• Feature: The Damned #5 Annotations Interviews 

    The Damned Speakeasy: “Ill-Gotten”

    By | November 17th, 2017
    Posted in Annotations, Interviews | % Comments

    The Damned Speakeasy logo

    Welcome to The Damned Speakeasy, a column dedicated to “The Damned,” created by Cullen Bunn and Brian Hurtt from Oni Press. This time I’m talking to writer Cullen Bunn about “Ill-Gotten,” and artist Brian Hurtt and colorist Bill Crabtree talk us through their work on the covers for the next arc, “Prodigal Sons.”

    If you missed the first Speakeasy, you can find it here.


    “The Damned” debuted in late 2006 with a five-issue miniseries. This year the series returned with the original arc “Three Days Dead” released in a new color trade paperback and “The Damned” #1–5 following shortly after with a new arc, “Ill-Gotten.” The thing is, there was another arc of “The Damned”: 2008’s three-issue miniseries “Prodigal Sons.”

    “Prodigal Sons” has not been forgotten, however. It will be re-released (this time in color) in “The Damned” #6–8 when it returns in December. Why did you decide to do a new arc in between two old ones?

    Cullen Bunn: A lot of thought went into this, actually. We had a number of options when it came to re-releasing the series. One idea was to start with single issues reprinting the “Three Days Dead” story in color. But we also wanted to have some new content right at the beginning. So, we went with re-releasing “Three Days Dead” in trade paperback, followed by the ongoing series. The “Prodigal Sons” story is important to us, but it doesn’t really serve as a good jumping on point, so we decided to start with a story no one has seen yet. Our hope with “Ill-Gotten” was that it would be a great story for folks who had never even read the “Three Days Dead” arc.

    I imagine this arc was quite a challenge for both of you. After all, for new readers “Ill-Gotten” has to act as an introduction to the world, but for returning readers it had to add something new and avoid plot redundancies, and it had to do so without undermining “Prodigal Sons”. How’d you approach this problem?

    Cullen: There were challenges, to be sure. For me, the biggest challenge was avoiding a repeat of the opening beats of “Three Days Dead” when introducing elements such as Eddie’s curse. Obviously, we had to show how his weird abilities work, which is why we open the first issue in such a way. We had Eddie’s throat cut, just like the beginning of “Three Days Dead”, too. But we acknowledge the repeated beat by calling the wound an “Eddie Necktie”.

    In addition, the pacing and tone of this arc is pretty different than the first. In many ways, I see this story as much more ‘noir’ than the first.

    I think adding some new characters like Pauly and Deidra really helped to set this story apart, too. They allowed us to explore different attitudes toward the demon world.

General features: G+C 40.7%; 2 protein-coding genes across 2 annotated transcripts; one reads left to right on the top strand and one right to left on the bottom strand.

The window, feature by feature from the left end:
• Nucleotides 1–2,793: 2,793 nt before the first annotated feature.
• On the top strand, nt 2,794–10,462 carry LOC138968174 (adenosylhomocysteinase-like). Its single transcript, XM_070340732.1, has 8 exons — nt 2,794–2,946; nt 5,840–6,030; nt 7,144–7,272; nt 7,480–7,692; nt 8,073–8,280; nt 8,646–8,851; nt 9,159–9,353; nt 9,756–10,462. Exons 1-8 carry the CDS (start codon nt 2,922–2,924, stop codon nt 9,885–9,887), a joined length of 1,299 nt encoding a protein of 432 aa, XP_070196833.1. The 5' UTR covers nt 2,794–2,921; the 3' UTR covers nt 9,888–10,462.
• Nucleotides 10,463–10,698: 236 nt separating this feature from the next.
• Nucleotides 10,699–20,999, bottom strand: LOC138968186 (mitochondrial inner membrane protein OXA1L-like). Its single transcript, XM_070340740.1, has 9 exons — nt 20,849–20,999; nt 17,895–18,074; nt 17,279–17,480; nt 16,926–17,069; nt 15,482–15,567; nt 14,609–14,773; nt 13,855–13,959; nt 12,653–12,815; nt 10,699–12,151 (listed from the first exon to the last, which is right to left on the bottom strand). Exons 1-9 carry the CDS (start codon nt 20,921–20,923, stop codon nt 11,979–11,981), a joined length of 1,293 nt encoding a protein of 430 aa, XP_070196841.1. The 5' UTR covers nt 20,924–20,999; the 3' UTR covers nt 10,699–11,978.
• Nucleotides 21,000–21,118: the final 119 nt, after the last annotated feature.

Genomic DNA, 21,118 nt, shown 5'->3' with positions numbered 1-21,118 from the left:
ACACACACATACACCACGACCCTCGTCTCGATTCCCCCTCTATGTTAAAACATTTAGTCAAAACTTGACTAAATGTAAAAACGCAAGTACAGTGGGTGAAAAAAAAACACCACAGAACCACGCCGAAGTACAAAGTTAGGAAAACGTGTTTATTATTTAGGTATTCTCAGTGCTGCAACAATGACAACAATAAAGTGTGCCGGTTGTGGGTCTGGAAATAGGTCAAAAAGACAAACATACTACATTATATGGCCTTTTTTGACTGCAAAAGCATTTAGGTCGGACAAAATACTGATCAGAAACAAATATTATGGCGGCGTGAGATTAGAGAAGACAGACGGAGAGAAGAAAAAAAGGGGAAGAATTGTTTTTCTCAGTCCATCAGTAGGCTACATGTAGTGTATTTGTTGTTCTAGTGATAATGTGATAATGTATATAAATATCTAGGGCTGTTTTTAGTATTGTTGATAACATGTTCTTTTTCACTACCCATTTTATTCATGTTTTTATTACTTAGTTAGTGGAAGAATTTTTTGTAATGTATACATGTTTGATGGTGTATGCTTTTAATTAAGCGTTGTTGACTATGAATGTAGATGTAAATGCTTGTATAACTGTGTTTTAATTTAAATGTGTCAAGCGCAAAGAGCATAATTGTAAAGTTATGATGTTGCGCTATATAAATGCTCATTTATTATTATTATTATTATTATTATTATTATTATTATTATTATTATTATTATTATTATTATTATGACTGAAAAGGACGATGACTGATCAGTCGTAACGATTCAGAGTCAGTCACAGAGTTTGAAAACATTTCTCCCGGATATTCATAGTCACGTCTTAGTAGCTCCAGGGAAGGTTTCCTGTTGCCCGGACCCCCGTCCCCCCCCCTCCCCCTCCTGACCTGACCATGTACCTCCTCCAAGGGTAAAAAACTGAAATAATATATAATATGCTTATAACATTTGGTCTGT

The Pauly and Deirda element is key to the workings of this arc. Through them “Ill-Gotten” introduces the world of “The Damned” all over again, but in contrast to way we saw it through Eddie’s experience. We see the full soul selling experience through Deidra; we get a beginning, middle, and an end.

    I feel like “Ill-Gotten” gives us much more context. Can you tell us about the development of Pauly and Deidra and their story?

    Cullen: I wrote Pauly and Deidra into the story early on, but while I always intended for Pauly to have a big (and tragic) role, I didn’t initially have big plans for Deidra. I wanted her to give the readers an example of those who are cursed. After she first appeared, though, Brian and I talked a lot about her and decided that she needed to be much more important in order to really sell the tragic, noir tone of the series.

    We also got to see a new side of the demons—the human faces seen by those that haven’t sold their souls. This was a nice visual way to explain a lot about the workings of “The Damned” world, introducing the element of a world unseen by the general populace. Does this extend to the way some of the more extreme cursed, like the Wyrm, are seen?

    Continued below

    Cullen: This was a new element that Brian and I came up with when we started revisiting the world of “The Damned.” I remember back in the day, we talked a lot about how these demons might blend in with the world at large. I think there’s even a line in the “Prodigal Sons” story where someone sees a demon and says, “Are they wearing masks?” That never really sat well with me, and that line is changing when we re-release those issues. This just makes a lot more sense, I think, and it adds a nice new layer to the terrible fate of those who have sold their souls. I think, however, that those who are cursed with terrible disfigurement look the same to everyone who sees them. It’s sort of tragic. The Wyrm, for example, can never show his hideous face in public because he’d cause mass panic.

    That’s interesting. So there’s a slight adjustment on the original concept? On revisiting “Prodigal Sons,” did you find there was much you changed to get it more in line with the version of the world you’re creating now?